I was a senior in high school and in the middle of doing my last high school musical, Bye Bye Birdie, thankful for having zero songs to sing but a few zingers to deliver as Hugo that would hopefully steal the scene. All my friends had college plans, and I just wanted to land in Hollywood and mingle with the casts of hot shows like Melrose Place and Beverly Hills, 90210. I was clueless about how I was going to make this happen, but I was very good at being distracted by all things Hollywood.
One major distraction for me was The Craft, which opened on the first weekend of May. I really wanted to see it because I enjoyed director Andrew Fleming's work in the Lara Flynn Boyle comedy Threesome and the odd horror movie Bad Dreams. Actress Christine Taylor (the future Mrs. Ben Stiller who played Marsha Brady in the Brady Bunch movies) had a role in The Craft, and this was my limited knowledge going into the theater on opening night -- because back in 1996, we just had a trailer, a poster, and maybe a local review in a Columbus, Ohio newspaper to go off of. No IMDB or Rotten Tomatoes at our fingertips, kids!
Let's start at the beginning: the movie kicks off with a fabulous soundtrack, full of 90s artists. (I used to own both the score and the soundtrack and listen to them on cassette tape.) Let that nerdism soak in for a minute. The best song for me was Love Spit Love's version of "How Soon is Now," which is still on heavy rotation to this day in my car. It was also the theme song to The WB's witchy drama, Charmed, which was -- let's face it -- basically created because of The Craft.
The movie stars Robin Tunney as the New Girl of a preppy private school who is the fourth body needed to complete a coven for three other witches played by Party of Five's Neve Campbell, Rachel True, and the super nutty Fairuza Balk. (Hooray for preppy uniforms!) Each girl has her own special power; some abuse it, some keep it in control. The movie could have been complete trash, but it's written and acted well enough to leave your brain at the door and fall under its spell. (DISCLAIMER: I am not a fan of anything supernatural, but if you add bitchy teenaged girls -- ahem, Heathers -- I am in!
The Craft may have beat Scream to the theaters by seven months, but it really let Hollywood know that teen audiences indeed have a appetite for well-written movies with great characters. (And this was long before anyone considered adapting a YA book series into a franchise!)
The main reason why I loved The Craft so much (and still do) is because of its location. No fictional town here -- it's sunny Los Angeles! After the opening credits, we get to see LAX looking beautiful and dreamy in the rain. And to make an airport seem poetic is a great accomplishment. I remember thinking, as an 18-year-old, "I want to go there as soon as possible after finishing Bye Bye Birdie and hang with these cool actresses!" I mainly wanted to meet Christine Taylor, even though she was a side character. She was pretty and a scene stealer. I thought, in my crazy-ass mind, I can do that! I wanted to BE Christine Taylor! And I wanted to experience the laid-back vibe L.A.! I wanted to live there!
Thank goodness The Craft came along and opened up my mind to the dream of living the dream in Hollywood. However, what I've learned in the past 20 years is that you need to keep that dream alive, because reality can sometimes slap you in the face, and you may never work in Hollywood or use your own craft to cast some spells.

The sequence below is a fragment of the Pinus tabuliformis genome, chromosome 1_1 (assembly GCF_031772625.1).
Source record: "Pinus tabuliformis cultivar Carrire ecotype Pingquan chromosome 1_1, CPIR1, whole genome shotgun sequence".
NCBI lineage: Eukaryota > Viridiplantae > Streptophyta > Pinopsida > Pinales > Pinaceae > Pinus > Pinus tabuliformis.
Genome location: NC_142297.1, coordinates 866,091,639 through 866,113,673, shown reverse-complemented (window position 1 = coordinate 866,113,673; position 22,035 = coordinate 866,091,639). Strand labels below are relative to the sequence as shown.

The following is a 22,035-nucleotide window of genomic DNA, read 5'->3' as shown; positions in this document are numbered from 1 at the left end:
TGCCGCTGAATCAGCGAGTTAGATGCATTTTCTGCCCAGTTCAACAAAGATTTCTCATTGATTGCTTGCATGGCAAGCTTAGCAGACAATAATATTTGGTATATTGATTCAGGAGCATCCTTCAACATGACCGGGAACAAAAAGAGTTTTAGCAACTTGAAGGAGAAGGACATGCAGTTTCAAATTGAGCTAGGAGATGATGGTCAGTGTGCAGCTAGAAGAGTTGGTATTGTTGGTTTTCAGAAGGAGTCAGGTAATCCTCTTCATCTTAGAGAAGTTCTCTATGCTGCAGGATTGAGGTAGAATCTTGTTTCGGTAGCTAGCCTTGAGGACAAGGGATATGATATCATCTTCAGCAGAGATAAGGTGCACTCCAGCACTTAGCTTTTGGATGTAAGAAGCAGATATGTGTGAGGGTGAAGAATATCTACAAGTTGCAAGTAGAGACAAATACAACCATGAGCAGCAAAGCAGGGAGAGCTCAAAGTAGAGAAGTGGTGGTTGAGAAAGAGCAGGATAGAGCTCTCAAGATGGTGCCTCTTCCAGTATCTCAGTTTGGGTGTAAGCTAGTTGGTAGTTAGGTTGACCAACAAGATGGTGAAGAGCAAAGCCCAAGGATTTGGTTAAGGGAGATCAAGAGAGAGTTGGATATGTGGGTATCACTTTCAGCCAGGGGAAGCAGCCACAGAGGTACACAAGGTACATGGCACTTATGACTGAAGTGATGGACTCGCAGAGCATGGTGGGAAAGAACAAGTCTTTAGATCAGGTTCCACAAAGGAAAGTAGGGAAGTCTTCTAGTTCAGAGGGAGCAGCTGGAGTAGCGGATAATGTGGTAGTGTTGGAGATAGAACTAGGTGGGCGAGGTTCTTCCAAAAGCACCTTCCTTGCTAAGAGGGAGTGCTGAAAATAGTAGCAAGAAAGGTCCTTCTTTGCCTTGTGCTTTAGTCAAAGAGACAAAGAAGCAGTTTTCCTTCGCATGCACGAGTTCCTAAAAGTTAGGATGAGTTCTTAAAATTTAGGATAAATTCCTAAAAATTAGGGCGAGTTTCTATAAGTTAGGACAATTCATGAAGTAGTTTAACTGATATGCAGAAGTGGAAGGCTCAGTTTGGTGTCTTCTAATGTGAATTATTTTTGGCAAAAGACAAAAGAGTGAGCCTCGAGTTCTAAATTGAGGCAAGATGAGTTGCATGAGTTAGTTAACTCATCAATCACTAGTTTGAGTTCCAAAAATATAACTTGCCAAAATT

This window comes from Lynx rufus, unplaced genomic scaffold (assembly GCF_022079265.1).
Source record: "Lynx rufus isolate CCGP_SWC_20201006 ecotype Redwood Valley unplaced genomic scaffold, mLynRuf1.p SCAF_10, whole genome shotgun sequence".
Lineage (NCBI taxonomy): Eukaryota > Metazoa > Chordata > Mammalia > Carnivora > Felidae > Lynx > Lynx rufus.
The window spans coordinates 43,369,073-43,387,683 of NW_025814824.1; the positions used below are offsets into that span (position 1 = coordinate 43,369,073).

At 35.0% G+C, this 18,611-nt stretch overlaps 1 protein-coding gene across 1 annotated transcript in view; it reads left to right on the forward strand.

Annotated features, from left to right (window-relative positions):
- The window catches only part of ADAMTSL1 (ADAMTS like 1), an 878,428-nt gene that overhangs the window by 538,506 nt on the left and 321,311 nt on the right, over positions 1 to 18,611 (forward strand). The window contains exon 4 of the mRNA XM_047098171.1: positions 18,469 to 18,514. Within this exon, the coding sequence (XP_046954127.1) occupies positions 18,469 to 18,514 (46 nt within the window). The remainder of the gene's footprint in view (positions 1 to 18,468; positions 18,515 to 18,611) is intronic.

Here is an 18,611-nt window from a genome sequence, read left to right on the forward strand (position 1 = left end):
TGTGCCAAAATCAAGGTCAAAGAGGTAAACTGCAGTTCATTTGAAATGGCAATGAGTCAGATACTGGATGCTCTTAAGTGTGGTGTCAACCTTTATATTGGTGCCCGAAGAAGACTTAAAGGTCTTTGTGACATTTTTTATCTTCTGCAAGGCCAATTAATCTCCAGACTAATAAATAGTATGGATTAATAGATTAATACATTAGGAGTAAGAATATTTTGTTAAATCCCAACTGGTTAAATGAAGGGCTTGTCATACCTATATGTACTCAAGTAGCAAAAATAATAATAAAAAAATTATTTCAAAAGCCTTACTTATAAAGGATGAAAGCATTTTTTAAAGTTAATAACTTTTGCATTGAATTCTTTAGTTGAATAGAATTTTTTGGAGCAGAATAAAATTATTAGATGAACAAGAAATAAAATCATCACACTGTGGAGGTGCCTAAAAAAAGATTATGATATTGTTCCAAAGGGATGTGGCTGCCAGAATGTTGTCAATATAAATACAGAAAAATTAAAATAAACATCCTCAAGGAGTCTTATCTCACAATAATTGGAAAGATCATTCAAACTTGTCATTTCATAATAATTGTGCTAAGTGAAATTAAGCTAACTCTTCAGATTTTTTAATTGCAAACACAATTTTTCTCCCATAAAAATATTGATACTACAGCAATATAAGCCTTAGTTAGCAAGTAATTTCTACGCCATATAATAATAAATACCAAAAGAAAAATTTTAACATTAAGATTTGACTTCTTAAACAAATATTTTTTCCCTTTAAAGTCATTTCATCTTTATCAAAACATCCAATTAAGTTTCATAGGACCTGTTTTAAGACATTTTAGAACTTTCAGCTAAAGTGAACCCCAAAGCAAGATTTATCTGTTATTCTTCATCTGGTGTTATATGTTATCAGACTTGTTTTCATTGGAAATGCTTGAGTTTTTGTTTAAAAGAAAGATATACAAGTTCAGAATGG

One spell I am happy to cast is the one I put on my boyfriend, who's ten years younger than me and has never seen the movie. I get to enjoy it all over again, through his eyes, and keep my Hollywood dreams alive a bit longer.
Director Garry Marshall completes his romantic holiday trilogy with Mother's Day, another brightly lit, star-studded affair in which good-looking folks in better looking homes bicker, cry, laugh, and fall in love within a safe 118-minute running time.
Thankfully there are less characters to keep track of this time around (believe it or not). The cast list here is minimal compared to the epic call sheets that must've been produced for 2010's Valentine's Day and 2011's New Year's Eve.
There's divorced mom Sandy (Jennifer Aniston doing her best...Jennifer Aniston), trying to adjust to the news of her dashing ex (Timothy Olyphant) getting married to perky twentysomething Tina (PLL hottie Shay Mitchell). There's Jesse (Kate Hudson), who struts around in Pilates outfits half of the time while hiding her marriage to an Indian doctor (Aasif Mandvi) from her racist, RV-driving parents (Robert Pine and Margo Martindale). There's Jesse's sister Gabi (Sarah Chalke), who won't come out of the closet and introduce her partner and adopted son to said racist parents (a storyline that might have worked in 1996). There's widower Bradley (Jason Sudeikis) who has to face the holiday for the first time without the mother of his two daughters. And then there's Kristin (Britt Robertson), a new mother who has reservations about marrying her cute British baby daddy (UK comic Jack Whitehall), probably because she's on a mission to meet the woman who gave her up for adoption (Julia Roberts, playing Miranda, a home-shopping network queen with the scariest orange 'do since Agnes Moorehead strutted across the set of Bewitched).
Yes, friends, we have reached that moment in pop culture in which Julia Roberts is playing a grandmother.